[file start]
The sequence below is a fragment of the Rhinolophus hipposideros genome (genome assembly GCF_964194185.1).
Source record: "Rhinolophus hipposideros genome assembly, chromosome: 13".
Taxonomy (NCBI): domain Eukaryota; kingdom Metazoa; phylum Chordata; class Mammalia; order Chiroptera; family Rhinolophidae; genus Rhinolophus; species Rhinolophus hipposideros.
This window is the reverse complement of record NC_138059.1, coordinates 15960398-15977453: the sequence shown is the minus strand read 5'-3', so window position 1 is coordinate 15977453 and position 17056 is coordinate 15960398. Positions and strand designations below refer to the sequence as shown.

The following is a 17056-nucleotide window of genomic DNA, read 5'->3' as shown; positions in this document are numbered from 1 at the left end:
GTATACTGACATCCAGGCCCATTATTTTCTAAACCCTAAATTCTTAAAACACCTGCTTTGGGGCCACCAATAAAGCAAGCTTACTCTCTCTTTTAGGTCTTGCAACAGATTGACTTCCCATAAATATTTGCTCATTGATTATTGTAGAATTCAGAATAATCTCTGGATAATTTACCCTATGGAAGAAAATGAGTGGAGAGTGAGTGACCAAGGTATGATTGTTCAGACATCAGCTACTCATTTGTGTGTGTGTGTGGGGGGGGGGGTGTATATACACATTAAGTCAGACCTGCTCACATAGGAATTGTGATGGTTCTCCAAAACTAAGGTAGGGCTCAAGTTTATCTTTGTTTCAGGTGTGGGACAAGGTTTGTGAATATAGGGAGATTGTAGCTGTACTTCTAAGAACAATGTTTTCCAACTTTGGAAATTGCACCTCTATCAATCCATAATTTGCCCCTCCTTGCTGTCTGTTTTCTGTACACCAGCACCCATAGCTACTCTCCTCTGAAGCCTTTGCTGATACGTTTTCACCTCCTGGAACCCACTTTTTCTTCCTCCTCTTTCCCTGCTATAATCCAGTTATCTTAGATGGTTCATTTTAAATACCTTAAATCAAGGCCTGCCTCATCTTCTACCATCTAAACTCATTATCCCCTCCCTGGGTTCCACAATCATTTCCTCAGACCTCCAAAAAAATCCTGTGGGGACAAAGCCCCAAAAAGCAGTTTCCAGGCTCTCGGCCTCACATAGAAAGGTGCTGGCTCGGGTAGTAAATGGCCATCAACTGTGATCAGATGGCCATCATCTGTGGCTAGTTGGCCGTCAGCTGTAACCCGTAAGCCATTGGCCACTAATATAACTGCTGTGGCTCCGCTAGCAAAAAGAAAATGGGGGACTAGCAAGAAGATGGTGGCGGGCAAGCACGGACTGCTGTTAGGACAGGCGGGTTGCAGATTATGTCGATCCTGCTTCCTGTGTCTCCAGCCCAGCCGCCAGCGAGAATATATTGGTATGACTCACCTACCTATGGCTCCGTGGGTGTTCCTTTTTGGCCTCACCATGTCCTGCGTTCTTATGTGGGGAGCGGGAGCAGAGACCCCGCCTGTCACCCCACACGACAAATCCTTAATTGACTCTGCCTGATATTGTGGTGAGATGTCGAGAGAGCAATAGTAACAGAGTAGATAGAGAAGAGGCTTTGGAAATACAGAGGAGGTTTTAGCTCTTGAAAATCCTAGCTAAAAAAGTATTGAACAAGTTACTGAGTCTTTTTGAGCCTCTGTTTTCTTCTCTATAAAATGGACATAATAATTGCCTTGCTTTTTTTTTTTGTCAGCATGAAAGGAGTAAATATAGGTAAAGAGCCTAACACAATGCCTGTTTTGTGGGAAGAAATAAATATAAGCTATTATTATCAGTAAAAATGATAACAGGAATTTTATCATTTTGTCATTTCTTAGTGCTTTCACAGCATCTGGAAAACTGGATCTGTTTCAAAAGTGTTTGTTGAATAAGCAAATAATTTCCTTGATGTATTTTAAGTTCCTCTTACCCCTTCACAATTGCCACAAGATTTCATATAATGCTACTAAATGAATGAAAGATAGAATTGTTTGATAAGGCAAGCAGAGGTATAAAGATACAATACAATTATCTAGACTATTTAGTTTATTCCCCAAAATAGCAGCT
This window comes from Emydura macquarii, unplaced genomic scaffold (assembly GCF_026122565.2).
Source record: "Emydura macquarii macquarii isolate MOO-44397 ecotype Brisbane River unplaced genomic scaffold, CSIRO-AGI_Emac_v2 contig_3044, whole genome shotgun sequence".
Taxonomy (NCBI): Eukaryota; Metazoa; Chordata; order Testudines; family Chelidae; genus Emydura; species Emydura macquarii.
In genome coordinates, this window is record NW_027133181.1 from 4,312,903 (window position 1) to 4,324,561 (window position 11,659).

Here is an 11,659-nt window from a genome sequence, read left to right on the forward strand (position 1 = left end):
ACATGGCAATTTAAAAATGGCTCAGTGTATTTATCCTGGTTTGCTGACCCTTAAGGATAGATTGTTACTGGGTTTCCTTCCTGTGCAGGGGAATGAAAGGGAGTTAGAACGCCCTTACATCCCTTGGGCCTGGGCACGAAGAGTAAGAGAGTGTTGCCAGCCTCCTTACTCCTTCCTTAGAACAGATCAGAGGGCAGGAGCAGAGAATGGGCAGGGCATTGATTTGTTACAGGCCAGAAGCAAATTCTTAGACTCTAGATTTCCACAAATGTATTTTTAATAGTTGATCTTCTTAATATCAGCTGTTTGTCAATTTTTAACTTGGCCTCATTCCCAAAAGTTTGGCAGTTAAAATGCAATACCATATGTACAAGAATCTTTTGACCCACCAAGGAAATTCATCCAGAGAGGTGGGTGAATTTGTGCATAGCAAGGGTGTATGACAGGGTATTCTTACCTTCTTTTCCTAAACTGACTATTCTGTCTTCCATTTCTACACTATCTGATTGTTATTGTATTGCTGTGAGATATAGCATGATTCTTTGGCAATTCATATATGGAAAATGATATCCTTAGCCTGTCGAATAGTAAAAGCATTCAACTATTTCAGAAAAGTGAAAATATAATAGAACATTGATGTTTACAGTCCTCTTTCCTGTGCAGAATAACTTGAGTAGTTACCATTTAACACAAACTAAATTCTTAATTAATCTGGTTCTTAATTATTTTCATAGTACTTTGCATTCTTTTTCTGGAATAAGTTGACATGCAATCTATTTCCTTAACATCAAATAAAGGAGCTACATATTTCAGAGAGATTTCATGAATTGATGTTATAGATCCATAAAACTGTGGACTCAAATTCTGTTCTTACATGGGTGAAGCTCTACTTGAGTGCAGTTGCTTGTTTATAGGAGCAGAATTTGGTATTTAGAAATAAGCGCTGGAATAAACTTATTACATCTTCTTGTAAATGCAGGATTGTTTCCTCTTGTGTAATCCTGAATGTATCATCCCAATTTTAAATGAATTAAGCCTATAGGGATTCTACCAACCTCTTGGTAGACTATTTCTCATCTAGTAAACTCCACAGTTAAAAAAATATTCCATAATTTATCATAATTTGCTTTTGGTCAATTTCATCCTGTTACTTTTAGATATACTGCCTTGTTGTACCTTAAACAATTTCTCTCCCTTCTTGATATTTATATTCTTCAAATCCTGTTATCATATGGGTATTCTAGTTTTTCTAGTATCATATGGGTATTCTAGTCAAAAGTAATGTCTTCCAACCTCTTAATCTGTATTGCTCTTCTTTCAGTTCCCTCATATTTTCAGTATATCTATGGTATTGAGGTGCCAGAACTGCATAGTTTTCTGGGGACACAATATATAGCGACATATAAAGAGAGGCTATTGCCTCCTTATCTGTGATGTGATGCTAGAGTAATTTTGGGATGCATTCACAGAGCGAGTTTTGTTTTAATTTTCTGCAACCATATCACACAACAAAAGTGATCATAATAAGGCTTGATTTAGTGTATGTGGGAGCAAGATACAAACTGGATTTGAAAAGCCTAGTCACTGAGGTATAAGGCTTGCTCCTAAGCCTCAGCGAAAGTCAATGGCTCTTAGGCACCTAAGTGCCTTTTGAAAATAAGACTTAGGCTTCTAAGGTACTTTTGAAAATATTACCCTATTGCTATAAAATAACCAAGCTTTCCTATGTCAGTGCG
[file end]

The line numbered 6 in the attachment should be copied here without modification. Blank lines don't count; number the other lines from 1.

GTATACTGACATCCAGGCCCATTATTTTCTAAACCCTAAATTCTTAAAACACCTGCTTTGGGGCCACCAATAAAGCAAGCTTACTCTCTCTTTTAGGTCTTGCAACAGATTGACTTCCCATAAATATTTGCTCATTGATTATTGTAGAATTCAGAATAATCTCTGGATAATTTACCCTATGGAAGAAAATGAGTGGAGAGTGAGTGACCAAGGTATGATTGTTCAGACATCAGCTACTCATTTGTGTGTGTGTGTGGGGGGGGGGGTGTATATACACATTAAGTCAGACCTGCTCACATAGGAATTGTGATGGTTCTCCAAAACTAAGGTAGGGCTCAAGTTTATCTTTGTTTCAGGTGTGGGACAAGGTTTGTGAATATAGGGAGATTGTAGCTGTACTTCTAAGAACAATGTTTTCCAACTTTGGAAATTGCACCTCTATCAATCCATAATTTGCCCCTCCTTGCTGTCTGTTTTCTGTACACCAGCACCCATAGCTACTCTCCTCTGAAGCCTTTGCTGATACGTTTTCACCTCCTGGAACCCACTTTTTCTTCCTCCTCTTTCCCTGCTATAATCCAGTTATCTTAGATGGTTCATTTTAAATACCTTAAATCAAGGCCTGCCTCATCTTCTACCATCTAAACTCATTATCCCCTCCCTGGGTTCCACAATCATTTCCTCAGACCTCCAAAAAAATCCTGTGGGGACAAAGCCCCAAAAAGCAGTTTCCAGGCTCTCGGCCTCACATAGAAAGGTGCTGGCTCGGGTAGTAAATGGCCATCAACTGTGATCAGATGGCCATCATCTGTGGCTAGTTGGCCGTCAGCTGTAACCCGTAAGCCATTGGCCACTAATATAACTGCTGTGGCTCCGCTAGCAAAAAGAAAATGGGGGACTAGCAAGAAGATGGTGGCGGGCAAGCACGGACTGCTGTTAGGACAGGCGGGTTGCAGATTATGTCGATCCTGCTTCCTGTGTCTCCAGCCCAGCCGCCAGCGAGAATATATTGGTATGACTCACCTACCTATGGCTCCGTGGGTGTTCCTTTTTGGCCTCACCATGTCCTGCGTTCTTATGTGGGGAGCGGGAGCAGAGACCCCGCCTGTCACCCCACACGACAAATCCTTAATTGACTCTGCCTGATATTGTGGTGAGATGTCGAGAGAGCAATAGTAACAGAGTAGATAGAGAAGAGGCTTTGGAAATACAGAGGAGGTTTTAGCTCTTGAAAATCCTAGCTAAAAAAGTATTGAACAAGTTACTGAGTCTTTTTGAGCCTCTGTTTTCTTCTCTATAAAATGGACATAATAATTGCCTTGCTTTTTTTTTTTGTCAGCATGAAAGGAGTAAATATAGGTAAAGAGCCTAACACAATGCCTGTTTTGTGGGAAGAAATAAATATAAGCTATTATTATCAGTAAAAATGATAACAGGAATTTTATCATTTTGTCATTTCTTAGTGCTTTCACAGCATCTGGAAAACTGGATCTGTTTCAAAAGTGTTTGTTGAATAAGCAAATAATTTCCTTGATGTATTTTAAGTTCCTCTTACCCCTTCACAATTGCCACAAGATTTCATATAATGCTACTAAATGAATGAAAGATAGAATTGTTTGATAAGGCAAGCAGAGGTATAAAGATACAATACAATTATCTAGACTATTTAGTTTATTCCCCAAAATAGCAGCT